Alert Sign Dear reader, online ads enable us to deliver the journalism you value. Please support us by taking a moment to turn off Adblock on Dawn.com.

Alert Sign Dear reader, please upgrade to the latest version of IE to have a better reading experience

.

Industry suffers: Power shortage in Punjab

Published Apr 10, 2013 05:05am

THE power situation has become grimmer in the last few weeks in parts of the country. Unfortunately, the worst is yet to come, particularly in Punjab, as temperatures rise and people switch on cooling devices. Not including Karachi, the countrywide electrici-ty shortfall has crossed 4,000MW because of insufficient fuel for production and a reduction in hydel generation. This shortfall averaged 7000MW at its peak last summer, leaving consumers to cope with daily power cuts of eight to 10 hours. As the gap widens, power distribution companies in Punjab have even started cutting supplies to industry on dedicated feeders to reduce shortages for urban domestic and commercial consumers. The industrial units on common feeders providing electricity to a mix of users are facing cuts of up to 12 hours. This could intensify feelings that Punjab’s industry is facing discrimination. The All Pakistan Textile Mills Association, the body representing the powerful textile fac-tory owners, has already cried foul, accusing the caretaker government of meting out shabby treatment to the province’s industry. Other business associations and chambers of commerce and industry in Punjab have also joined the chorus. They are demanding that all provinces should equally bear the burden of power cuts. Their concerns are valid. The power crunch is making them uncompetitive not only in the international markets but also in the domestic market vis-à-vis their competitors in Karachi and other parts of the country.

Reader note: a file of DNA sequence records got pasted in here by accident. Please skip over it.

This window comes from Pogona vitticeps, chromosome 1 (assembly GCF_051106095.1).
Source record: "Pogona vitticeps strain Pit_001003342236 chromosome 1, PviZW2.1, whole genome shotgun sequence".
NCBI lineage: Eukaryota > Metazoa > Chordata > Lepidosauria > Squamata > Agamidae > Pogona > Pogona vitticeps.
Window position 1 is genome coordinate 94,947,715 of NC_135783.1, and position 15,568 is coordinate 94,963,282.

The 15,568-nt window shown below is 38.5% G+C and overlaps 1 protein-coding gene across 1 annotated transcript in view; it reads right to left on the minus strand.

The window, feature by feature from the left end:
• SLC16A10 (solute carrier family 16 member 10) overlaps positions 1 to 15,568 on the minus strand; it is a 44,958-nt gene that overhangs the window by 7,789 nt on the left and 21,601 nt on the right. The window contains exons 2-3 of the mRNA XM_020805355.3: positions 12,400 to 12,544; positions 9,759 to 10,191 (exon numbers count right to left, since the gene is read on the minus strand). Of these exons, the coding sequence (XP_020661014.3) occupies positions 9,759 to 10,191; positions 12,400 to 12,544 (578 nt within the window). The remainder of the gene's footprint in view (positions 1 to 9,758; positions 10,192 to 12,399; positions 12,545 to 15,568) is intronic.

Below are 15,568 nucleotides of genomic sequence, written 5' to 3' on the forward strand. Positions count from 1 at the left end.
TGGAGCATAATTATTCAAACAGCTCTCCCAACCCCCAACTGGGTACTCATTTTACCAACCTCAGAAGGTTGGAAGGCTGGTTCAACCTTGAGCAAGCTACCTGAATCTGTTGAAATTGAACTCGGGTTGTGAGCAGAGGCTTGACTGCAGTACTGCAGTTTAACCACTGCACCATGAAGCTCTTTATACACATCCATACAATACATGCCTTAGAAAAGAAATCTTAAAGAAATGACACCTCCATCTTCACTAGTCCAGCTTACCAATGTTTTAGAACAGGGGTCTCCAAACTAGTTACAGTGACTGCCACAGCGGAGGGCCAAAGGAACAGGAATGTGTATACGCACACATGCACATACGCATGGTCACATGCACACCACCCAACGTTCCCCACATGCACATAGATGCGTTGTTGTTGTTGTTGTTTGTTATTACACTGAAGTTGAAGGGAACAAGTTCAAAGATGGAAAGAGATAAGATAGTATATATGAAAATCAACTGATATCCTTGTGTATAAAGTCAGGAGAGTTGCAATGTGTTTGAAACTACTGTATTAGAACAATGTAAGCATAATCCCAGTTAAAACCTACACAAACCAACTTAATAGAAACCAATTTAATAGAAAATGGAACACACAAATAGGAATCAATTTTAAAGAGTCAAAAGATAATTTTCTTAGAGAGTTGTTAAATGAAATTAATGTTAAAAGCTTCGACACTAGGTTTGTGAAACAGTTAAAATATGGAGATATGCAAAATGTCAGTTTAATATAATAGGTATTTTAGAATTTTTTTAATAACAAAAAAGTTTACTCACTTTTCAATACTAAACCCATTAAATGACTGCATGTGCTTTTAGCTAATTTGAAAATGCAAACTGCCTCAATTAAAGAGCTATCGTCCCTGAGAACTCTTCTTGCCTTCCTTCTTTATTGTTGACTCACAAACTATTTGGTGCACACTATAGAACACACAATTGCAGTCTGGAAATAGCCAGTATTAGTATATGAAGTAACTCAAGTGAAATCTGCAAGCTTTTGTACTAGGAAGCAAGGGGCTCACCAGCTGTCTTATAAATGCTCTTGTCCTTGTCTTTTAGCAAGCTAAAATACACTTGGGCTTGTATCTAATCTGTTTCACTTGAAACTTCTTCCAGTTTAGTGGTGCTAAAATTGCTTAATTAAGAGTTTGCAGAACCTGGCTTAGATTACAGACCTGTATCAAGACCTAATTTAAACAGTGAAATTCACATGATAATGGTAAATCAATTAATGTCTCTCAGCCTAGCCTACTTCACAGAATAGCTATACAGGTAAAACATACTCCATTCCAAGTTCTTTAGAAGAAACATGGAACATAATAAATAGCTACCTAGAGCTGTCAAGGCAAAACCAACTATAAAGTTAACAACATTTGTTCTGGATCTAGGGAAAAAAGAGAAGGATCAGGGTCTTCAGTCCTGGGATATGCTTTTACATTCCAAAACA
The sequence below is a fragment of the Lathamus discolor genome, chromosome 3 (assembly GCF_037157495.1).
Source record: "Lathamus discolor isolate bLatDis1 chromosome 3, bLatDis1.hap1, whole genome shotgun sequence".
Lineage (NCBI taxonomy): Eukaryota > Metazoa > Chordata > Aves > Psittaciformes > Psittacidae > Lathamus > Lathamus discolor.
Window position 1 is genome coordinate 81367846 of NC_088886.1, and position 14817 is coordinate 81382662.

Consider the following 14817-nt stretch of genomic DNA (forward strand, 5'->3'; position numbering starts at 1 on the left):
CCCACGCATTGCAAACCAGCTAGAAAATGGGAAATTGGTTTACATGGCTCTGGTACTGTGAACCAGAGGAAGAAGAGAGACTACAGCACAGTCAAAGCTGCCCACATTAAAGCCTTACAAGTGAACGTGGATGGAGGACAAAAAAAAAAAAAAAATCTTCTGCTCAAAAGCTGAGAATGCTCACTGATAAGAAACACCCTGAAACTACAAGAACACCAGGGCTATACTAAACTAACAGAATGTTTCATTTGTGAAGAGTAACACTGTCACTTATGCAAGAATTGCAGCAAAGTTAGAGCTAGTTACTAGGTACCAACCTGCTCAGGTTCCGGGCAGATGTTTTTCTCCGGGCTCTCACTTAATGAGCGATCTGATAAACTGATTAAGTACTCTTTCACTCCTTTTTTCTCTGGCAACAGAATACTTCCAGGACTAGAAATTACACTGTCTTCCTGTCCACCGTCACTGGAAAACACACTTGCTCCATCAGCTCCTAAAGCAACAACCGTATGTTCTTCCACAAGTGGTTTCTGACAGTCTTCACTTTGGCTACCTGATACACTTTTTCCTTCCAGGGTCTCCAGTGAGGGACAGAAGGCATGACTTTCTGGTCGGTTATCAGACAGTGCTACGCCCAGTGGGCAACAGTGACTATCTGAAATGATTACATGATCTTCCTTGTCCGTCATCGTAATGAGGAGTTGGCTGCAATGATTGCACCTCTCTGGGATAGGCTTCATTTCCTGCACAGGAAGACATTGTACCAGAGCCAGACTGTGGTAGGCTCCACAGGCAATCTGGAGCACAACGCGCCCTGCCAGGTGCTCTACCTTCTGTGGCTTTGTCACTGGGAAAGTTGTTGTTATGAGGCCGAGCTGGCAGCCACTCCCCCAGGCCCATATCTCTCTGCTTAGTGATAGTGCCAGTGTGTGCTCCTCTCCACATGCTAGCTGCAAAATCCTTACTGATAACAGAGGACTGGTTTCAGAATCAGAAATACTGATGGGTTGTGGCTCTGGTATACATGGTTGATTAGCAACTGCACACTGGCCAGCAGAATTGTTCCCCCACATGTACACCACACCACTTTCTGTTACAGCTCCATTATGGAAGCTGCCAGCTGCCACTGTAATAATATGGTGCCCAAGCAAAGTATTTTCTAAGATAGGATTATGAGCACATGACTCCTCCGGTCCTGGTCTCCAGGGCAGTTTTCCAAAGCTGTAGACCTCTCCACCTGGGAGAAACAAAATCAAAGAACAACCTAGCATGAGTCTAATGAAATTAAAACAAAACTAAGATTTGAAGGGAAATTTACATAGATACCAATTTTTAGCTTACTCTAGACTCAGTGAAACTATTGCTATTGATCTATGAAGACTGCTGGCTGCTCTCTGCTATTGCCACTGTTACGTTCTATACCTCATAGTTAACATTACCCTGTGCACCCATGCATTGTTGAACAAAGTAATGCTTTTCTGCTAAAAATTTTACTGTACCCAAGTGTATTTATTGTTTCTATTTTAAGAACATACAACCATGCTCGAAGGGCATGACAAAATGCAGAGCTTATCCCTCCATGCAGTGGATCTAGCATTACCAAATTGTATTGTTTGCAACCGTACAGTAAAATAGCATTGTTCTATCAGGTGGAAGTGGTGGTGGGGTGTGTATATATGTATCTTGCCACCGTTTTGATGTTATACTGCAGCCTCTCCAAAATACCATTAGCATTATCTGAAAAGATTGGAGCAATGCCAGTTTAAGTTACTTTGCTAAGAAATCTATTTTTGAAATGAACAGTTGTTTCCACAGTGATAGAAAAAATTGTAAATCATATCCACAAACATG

It would be wrong to blame the caretakers for the crisis. Growing demand, dwindling generation, huge untargeted power subsidies, distribution losses, electricity theft and years of mismanagement at the highest level have brought the country to such a pass. But the caretakers can improve the situation to some extent. They could ensure continuous gas supply for factories with in-house generation capacity and the uninterrupted availability of electricity to the rest of the industry to run at least two shifts a day, as well as take steps for the optimal utilisation of installed generation capacity so that the miseries of manufacturers and other consumers are minimised.